|Ph.D Student||Shpilman Ze'ev|
|Subject||Interaction of polycrystalline CVD Diamond Thin Films with|
|Department||Department of Physics||Supervisors||Professor Alon Hoffman|
|Dr. Joan Adler|
|Dr. Irina Gouzman|
|Full Thesis text|
Diamond is a material with superior properties. It has electron emitting capabilities, optical transparency from the ultraviolet to infrared wavelengths, a high hardness and heat conductivity, and is chemically inert. The study of diamond durability in harsh environments is important for the development of diamond-based applications. At low altitudes above the Earth (from 200-800 km), the space environment contains hyper-thermal ground state atomic oxygen (AO), as the most abundant specie, and thus due to its radical nature it is extremely hazardous for carbon-based materials. Single crystal diamond has been shown to be stable in space environment but is expensive and has less versatility in processes and applications. Cheaper, synthetic polycrystalline CVD (Chemical Vapor Deposition) diamond films contain along with sp3 bonded diamond material, sp2 bonded graphitic like disordered material in grain boundaries and defect sites. The latter is easily damaged by hyper-thermal atomic oxygen.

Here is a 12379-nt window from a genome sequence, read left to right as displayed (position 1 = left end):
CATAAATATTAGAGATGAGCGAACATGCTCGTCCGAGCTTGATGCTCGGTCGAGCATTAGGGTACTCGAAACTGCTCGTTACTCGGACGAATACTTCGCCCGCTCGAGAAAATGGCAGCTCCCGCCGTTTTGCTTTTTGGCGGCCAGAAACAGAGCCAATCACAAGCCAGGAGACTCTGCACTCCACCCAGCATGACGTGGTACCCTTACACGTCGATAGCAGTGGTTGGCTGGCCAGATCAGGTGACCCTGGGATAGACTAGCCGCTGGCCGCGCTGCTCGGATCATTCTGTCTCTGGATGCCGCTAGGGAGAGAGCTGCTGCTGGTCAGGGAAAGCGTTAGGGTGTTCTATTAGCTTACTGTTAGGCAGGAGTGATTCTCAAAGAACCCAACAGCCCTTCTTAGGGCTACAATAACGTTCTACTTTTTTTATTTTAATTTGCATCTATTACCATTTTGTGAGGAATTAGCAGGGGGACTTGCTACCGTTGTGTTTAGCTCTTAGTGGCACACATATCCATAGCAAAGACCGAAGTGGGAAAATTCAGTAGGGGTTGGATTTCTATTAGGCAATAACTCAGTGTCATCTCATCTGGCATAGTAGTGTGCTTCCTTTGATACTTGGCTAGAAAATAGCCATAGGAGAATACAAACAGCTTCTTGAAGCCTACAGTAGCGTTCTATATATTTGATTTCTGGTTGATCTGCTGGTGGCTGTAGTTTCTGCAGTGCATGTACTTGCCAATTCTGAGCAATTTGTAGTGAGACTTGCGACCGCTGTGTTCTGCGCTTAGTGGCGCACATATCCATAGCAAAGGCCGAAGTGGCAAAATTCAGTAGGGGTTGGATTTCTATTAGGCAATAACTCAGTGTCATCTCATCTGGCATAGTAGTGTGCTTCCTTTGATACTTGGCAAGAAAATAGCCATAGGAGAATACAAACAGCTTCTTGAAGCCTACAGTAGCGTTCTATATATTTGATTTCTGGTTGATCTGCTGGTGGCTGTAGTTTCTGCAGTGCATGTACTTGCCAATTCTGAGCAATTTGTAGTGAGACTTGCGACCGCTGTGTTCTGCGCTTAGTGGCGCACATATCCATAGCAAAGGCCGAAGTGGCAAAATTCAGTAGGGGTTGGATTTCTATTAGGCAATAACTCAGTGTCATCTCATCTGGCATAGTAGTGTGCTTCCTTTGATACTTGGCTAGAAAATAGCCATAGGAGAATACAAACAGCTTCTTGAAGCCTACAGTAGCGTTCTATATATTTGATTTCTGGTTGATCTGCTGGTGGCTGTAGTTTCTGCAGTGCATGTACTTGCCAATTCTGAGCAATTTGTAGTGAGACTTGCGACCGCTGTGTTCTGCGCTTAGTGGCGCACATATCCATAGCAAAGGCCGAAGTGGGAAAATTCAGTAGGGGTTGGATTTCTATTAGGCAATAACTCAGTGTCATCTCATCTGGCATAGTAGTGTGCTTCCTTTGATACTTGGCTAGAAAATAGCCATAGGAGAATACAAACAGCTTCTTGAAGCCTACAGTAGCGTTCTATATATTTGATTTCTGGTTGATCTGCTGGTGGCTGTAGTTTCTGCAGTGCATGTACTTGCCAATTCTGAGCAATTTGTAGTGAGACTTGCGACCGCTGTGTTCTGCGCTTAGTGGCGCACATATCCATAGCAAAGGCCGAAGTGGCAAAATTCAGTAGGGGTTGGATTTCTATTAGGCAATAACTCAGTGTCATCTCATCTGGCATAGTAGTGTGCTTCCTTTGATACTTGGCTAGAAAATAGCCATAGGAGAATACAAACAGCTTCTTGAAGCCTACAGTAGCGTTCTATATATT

A study of bonding states and morphology of CVD polycrystalline diamond films interacting with thermal and hyper-thermal AO was undertaken in ground-based facilities that simulate the space environment. Following exposure to AO the diamond surface consists of an ill defined hydrocarbon and oxygen bonded material layer while the diamond spectral features were absent in the surface sensitive vibrational spectrum. Utilizing isotopes in the diamond growth revealed that the hydrocarbons are adventitious, and that hydrogen is abstracted from the diamond surface by oxygen. Hyper-thermal AO exposure also resulted in the creation of a graphitic layer on the diamond surface.
Morphological observations reveal that thermal AO exposure result in mild smoothing of crystallites edges, while hyper-thermal AO result in severe preferential etching. (111) facets are severely roughen, and (100) facets endure and are etched only at their edges. This result is correlated with the surface sensitive vibrational spectroscopy, and computer simulations. Computer simulations reveal that (111) diamond surfaces partially transforms into graphite (also observed in the surface sensitive vibrational spectroscopy), and experience damage by CO2 desorption under hyper-thermal AO exposure, resulting in an easily eroded surface. Alternatively, (100) diamond surfaces completely covered with a keton functionalization does not react with the hyper-thermal AO.
Utilizing the morphological results, highly durable diamond films can be grown using directional growth methods. These could allow the development of diamond-based applications in space, such as radiation detectors, heat-sink devices, protective coatings for solar cells, and optical elements in satellites.